When the children and I leave the school building for playground time or recess, I feel a sense of relaxation and heightened awareness. We can see farther and the input from the surrounding environment to our senses changes every minute as the wind blows, the sun moves across the sky, and we cross paths with animals such as a tiny ant or flying bird. We all look forward to the change of scene.
The length of outdoor learning time varies between early childhood educational settings. In “forest” early childhood programs children spend the entire school day outdoors. In some states, public schools mandate a minimum of 20 minutes a day for recess. This wide range of time spent outdoor raises the question, How much time outdoor is optimum for children’s learning in general, and for learning what skills, concepts and information?
Some of the reports compiled by the Children & Nature Network attempt to answer these questions. The Children & Nature Network seeks to connect all children, their families and communities to nature. Chapter 23, “Health Values from Ecosystems,” of the 2011 UK National Ecosystem Assessment: Understanding nature’s value to society describes the level of scientific certainty of the Key Findings related to how “observing natural ecosystems and participating in physical activity in greenspaces play an important role in positively influencing human health and well-being.”
I hope that all children and their teachers get to spend at least part of every school day outdoor, taking safety precautions as needed to avoid hazards.
Educators can sign up for The SunWise program, a free environmental and health education program to teach K–8 children about sun safety, UV radiation, and stratospheric ozone, at https://www.neefusa.org/sunwise
See additional tips for sun safety from the National Environmental Education Foundation (NEEF), an independent non-profit organization complementary to the US Environmental Protection Agency (EPA), extending its ability to foster environmental education for all ages and in all segments of the American public.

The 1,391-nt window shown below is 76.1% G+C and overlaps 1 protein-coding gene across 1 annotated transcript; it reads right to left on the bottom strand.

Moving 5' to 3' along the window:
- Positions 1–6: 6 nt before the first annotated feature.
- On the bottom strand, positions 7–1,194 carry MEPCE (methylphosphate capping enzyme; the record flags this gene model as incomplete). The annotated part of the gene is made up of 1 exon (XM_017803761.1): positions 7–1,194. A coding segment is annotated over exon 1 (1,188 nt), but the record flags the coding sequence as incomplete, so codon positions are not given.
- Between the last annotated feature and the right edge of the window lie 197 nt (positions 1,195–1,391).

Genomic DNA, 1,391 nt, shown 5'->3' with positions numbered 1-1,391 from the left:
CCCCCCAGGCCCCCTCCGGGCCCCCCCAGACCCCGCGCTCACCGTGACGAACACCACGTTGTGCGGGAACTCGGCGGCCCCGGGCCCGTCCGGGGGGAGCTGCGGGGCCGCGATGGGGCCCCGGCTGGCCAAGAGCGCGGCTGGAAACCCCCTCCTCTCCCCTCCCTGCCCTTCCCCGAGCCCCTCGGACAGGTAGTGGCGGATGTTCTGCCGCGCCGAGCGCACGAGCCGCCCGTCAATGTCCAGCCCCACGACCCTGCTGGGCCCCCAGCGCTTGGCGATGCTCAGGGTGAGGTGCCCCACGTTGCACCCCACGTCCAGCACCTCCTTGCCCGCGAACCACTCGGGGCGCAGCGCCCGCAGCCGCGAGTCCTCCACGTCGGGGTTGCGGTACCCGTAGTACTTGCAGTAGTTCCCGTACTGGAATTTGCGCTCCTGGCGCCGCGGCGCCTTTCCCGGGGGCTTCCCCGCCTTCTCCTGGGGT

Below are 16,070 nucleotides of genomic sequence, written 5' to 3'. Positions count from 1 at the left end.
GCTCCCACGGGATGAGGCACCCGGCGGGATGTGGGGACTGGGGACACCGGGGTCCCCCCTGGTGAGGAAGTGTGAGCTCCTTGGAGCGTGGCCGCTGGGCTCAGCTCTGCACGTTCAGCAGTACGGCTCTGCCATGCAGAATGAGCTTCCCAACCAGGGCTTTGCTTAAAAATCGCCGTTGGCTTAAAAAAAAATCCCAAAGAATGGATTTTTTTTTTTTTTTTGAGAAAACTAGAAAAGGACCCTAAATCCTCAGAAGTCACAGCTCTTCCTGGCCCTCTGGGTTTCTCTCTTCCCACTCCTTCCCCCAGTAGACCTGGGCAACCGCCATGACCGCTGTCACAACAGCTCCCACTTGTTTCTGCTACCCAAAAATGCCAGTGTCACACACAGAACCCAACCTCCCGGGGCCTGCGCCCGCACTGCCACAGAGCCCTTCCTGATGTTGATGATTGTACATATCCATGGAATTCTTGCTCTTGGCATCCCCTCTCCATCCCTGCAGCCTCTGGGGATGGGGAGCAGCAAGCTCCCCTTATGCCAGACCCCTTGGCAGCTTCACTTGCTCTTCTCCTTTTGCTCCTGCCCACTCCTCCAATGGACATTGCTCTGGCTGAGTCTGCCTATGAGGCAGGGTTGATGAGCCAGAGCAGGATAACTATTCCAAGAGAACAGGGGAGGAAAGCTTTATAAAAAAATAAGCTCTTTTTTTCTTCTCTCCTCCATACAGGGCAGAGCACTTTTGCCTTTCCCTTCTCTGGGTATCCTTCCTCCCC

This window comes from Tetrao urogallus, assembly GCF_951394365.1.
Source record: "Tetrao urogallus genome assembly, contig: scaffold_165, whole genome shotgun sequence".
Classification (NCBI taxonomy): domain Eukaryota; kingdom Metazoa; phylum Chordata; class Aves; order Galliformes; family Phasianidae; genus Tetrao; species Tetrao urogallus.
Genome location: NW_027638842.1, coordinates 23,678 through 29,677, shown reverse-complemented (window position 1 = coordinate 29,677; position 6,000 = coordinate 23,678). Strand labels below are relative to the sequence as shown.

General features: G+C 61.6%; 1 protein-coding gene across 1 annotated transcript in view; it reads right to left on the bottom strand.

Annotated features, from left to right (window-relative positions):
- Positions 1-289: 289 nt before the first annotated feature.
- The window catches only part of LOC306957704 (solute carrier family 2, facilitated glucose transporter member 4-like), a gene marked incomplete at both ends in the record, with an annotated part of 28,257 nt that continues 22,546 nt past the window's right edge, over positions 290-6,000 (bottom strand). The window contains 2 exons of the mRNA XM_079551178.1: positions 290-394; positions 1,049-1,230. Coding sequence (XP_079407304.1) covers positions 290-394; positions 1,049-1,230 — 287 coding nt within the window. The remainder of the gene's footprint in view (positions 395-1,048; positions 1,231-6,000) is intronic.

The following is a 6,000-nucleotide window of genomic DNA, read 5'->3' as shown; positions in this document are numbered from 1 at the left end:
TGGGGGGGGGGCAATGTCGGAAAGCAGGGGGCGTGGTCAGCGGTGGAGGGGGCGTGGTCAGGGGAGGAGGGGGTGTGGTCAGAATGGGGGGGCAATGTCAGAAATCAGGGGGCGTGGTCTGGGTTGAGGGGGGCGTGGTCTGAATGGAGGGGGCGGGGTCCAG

In the time of Zika
Ticks, stinging insects, and mosquitoes might only be common annoyances to watch out for, but they have the possibility of being a serious health hazard if carrying a harmful bacteria or virus, or if the person bitten has an allergic reaction to the insect venom or saliva.
In Miami, Florida where mosquitoes with the Zika virus have been found, school officials are providing cans of mosquito repellent and links to the US Center for Disease Control and Prevention (CDC) information and advisories about Zika to families and school staff. The application of mosquito repellent is not currently allowed in schools so families should apply it before children leave for school. In an interview on National Public Radio, Superintendent Alberto Carvalho says recess and sports will go on as usual. The Miami-Dade County Public Schools district provides pages with links to their own information to prepare employees for the recent school opening and to CDC and the Florida Department of Health resources. Children and teachers are advised to wear long-sleeved shirts and long pants, socks to cover the ankles, and safely apply mosquito repellent.
The US Administration for Children & Families’ “Fact Sheet: What Head Start or Child Care Programs Need to Know About Zika Virus” (July 6, 2016) provides guidance on applying insect repellent on children. Readers are referred to the EPA page, Using Insect Repellents Safely and Effectively, which lists important points to use repellents safely, including, “Do not apply near eyes and mouth, and apply sparingly around ears.”
Seasonal allergies and asthma
Ken Roy provides guidance in “Safety First: Safer Science Explorations for Young Children” in the March 2015 issue and, in “Safety First: Preventing Allergic Reactions” in the December 2015 issue, of Science and Children. He urges teachers to take simple precautions every day such as to be educated on allergy symptoms and emergency responses.
An old (Scandinavian?) saying says, “There’s no bad weather, just bad clothing.” Yes, but…when we’re at school with a class of students and a few are not prepared for the rain or the cold temperatures we may have to keep the entire class indoors, at least one time until appropriate gear is available for all children. Summer heat advisories, warnings, and watches issued by the National Weather Service’s Forecast Office give us time to prepare for indoor recess or water activities to keep cool.
Each day, being outside is like being in a new classroom, one that needs to be checked for safety. The newly blooming flowers may be attracting bees, someone may have left hazardous trash overnight, and a squirrel or other rodent may have died where your children are going to play. (No need to remove the bees but we can alert children so they can safely observe.) Preparing yourself and your children to safely explore and play outdoors makes it a comfortable everyday experience, where everyone can get the exercise, exposure to larger vistas, and opportunities to observe nature that we need.